Measuring Financial Inclusion: The “Basic Set” Solution

The G20’s Global Partnership for Financial Inclusion (GPFI) has just unveiled a “Basic Set” of indicators that help to solve the problem of how to measure financial inclusion. Their associated data portal will soon be available, too. This indicators release is timely—it corresponds to a massive increase in the amount of data that we have on financial inclusion, and it fills a need in the industry to define what we mean when we say “level of financial inclusion” in a measurable way.

The release also coincides with our own internal discussions here at the Center. Around the coffee pot, after meetings, and in blog posts, we have been wondering how to objectively measure and track financial inclusion. Beth Rhyne discusses the inadequacies of just using account penetration in her blog post “What’s Wrong with ‘Banking the Unbanked’?.”  Ignacio Mas posits “Mobile Money as a (Payment) Planning Tool,” a use that is not tracked in the headline indicators of available data. Leora Klapper’s “We Bring You… DATA!” underlines how critical demand-side data is to complement supply-side data-gathering efforts.

While the Global Partnership for Financial Inclusion does not solve every measurement problem, it certainly is a great start. The “Basic Set” covers five indicators, each measured in multiple ways: individual accounts, individual credit, small and medium enterprise accounts, small and medium enterprise credit, and branch penetration.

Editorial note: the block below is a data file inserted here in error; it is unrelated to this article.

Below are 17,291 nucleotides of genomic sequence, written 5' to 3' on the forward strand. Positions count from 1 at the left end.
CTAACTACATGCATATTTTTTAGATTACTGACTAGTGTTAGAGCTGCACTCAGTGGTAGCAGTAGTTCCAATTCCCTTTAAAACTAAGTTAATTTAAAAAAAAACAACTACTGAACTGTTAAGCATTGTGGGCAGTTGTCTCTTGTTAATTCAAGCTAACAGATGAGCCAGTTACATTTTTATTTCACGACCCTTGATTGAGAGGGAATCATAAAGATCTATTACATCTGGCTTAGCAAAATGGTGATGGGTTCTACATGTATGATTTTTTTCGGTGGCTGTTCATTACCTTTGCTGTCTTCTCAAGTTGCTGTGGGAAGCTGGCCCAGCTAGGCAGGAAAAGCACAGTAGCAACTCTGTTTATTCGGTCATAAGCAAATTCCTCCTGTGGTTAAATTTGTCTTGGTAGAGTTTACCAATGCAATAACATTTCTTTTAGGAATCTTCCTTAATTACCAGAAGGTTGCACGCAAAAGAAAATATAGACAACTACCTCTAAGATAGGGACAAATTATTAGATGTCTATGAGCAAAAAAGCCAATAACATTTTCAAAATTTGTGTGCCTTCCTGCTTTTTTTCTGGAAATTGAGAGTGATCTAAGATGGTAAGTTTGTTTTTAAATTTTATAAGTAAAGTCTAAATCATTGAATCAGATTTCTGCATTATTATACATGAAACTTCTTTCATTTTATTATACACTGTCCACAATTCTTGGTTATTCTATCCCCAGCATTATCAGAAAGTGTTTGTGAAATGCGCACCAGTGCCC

This amalgamated dataset recognizes a few critical challenges in the exercise of measuring financial inclusion:

  • The measurement of financial inclusion must take into account both supply side and the demand side of finance. Accordingly, the “Basic Set” of indicators pulls from demand-side sources (the Global Findex and the World Bank Group Enterprise Surveys) and pairs them with supply-side sources (the IMF Financial Access Survey) within the same categories (see the “Indicators” column above).
  • Financial inclusion is more than access to accounts. While the GPFI “Basic Set” does not include all indicators (mobile phones, for instance), it does include individual credit, SME credit, and SME accounts.
  • In addition to use, financial inclusion measures should include availability of services. As a measure of penetration of points of service, the GPFI uses the number of branches per 100,000 adults from the IMF Financial Access Survey.
  • People access financial services for both business and personal use. The “Basic Set” consists of both individual and small and medium enterprise use of formal financial services in addition to tracking both the supply and the demand side.

For more information, head over to the Global Partnerships for Financial Inclusion’s website, which will soon include the “Basic Set” of indicators data portal, complete with visualizations of the different datasets. We look forward to continuing to watch how the industry asks the question of how to measure and track financial inclusion.

Image credit: GPFI

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